The differences and similarities between intramural hematoma of the descending aorta and acute type B dissection

Jip L Tolenaar, Kevin M Harris, Gilbert R Upchurch, Arturo Evangelista, Frans L Moll, Marco di Eusanio, Kim Eagle, Santi Trimarchi
Journal of Vascular Surgery 2013, 58 (6): 1498-504

INTRODUCTION: Aortic intramural hematoma type B (IMHB) is a variant of acute aortic syndrome, which presents with symptoms similar to classic type B aortic dissection (ABAD). However, the natural history of IMHB is not well understood. The purpose of this study was to better characterize IMHB, comparing its clinical characteristics, treatment, and in-hospital and long-term outcomes to those with classic ABAD.

METHODS: A total of 107 IMHB and 790 ABAD patients enrolled in the International Registry of Acute Aortic Dissection (IRAD) between January 1996 and June 2012 were analyzed. Accordingly, differences in presentation, diagnostics, therapeutic management, and outcomes were assessed.

RESULTS: As compared with the ABAD, IMHB presented predominantly in males (62% vs 33%; P < .001) at older age (69 ± 12 vs 63 ± 14; P < .001). IMHB patients more often had chest pain (80% vs 69%; P = .020) and periaortic hematoma (22% vs 13%; P = .020) and were more often treated medically (88% vs 62%; P < .001), with surgical/endovascular interventions being reserved for more complicated patients. Overall in-hospital mortality was 10% (IMHB, 7% vs ABAD, 11%; P = NS). Six out of seven IMHB deaths occurred during medical treatment, two due to aortic rupture. During follow-up in IMHB, patient mortality was 7%, and no adverse events, including progression to an aortic dissection or aortic rupture, were observed. Imaging showed significantly more aortic enlargement at the level of the descending aorta in ABAD patients (39% vs 61%; P = .034).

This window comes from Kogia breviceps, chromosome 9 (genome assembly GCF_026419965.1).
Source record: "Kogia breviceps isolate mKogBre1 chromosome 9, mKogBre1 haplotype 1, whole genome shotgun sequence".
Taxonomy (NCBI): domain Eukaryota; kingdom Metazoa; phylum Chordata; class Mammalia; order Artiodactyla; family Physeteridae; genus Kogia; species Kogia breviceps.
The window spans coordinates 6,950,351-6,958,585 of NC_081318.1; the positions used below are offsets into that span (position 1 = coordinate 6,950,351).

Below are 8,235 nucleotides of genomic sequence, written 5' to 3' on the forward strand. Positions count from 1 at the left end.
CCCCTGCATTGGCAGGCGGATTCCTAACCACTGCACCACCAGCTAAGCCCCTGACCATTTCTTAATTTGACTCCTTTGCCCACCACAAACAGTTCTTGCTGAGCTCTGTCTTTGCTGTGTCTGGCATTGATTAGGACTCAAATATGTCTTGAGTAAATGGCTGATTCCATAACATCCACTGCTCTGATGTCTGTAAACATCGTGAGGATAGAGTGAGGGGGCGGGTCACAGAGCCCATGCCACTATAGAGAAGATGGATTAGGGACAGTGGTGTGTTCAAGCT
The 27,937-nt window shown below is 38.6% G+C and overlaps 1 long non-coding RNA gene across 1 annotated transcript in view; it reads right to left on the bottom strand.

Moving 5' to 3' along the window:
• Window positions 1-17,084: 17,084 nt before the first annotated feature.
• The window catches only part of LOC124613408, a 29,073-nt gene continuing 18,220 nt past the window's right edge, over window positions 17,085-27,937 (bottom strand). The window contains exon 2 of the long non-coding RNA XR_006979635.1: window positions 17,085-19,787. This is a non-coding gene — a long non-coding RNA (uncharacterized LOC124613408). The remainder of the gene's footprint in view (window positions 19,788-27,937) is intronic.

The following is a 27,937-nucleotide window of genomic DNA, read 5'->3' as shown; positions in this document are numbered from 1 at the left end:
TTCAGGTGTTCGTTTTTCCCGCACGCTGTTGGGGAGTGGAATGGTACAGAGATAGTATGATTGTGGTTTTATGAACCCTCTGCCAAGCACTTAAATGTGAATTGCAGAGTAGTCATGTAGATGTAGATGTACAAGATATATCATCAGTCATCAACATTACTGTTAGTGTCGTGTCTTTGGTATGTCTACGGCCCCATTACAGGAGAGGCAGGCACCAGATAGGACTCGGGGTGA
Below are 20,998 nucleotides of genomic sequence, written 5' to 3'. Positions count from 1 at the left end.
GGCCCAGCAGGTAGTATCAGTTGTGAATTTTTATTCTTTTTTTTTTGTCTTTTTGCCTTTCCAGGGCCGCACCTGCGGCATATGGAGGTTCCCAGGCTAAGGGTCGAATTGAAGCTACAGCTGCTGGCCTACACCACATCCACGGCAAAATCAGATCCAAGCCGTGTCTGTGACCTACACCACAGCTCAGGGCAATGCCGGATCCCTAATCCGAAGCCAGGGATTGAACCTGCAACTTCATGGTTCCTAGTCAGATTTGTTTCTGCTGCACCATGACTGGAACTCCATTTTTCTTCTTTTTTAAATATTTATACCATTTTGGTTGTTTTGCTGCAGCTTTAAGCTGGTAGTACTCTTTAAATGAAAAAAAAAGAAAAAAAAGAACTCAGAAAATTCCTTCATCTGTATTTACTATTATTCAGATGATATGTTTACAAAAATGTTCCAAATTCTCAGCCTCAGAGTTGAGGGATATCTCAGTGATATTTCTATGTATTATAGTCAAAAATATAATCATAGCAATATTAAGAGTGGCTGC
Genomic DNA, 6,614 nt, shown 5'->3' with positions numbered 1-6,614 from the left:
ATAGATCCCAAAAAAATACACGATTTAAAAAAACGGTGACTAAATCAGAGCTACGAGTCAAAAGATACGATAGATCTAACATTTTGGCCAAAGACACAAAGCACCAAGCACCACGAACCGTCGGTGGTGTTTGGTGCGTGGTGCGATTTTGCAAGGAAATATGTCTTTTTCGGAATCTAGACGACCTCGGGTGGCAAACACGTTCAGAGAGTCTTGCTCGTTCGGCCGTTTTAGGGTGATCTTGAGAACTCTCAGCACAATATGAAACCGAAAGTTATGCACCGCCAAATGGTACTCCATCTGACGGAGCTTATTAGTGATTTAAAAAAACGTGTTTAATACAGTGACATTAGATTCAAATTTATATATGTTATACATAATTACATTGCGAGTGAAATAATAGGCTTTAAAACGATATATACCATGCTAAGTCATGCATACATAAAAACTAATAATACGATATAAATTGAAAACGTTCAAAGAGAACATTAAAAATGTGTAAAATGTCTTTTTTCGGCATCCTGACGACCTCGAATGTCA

CONCLUSIONS: Most IMHB patients can be treated medically, and aortic enlargement is less common during follow-up, which may suggest that IMHB may have a slightly more benign course compared with classic ABAD in the acute setting.

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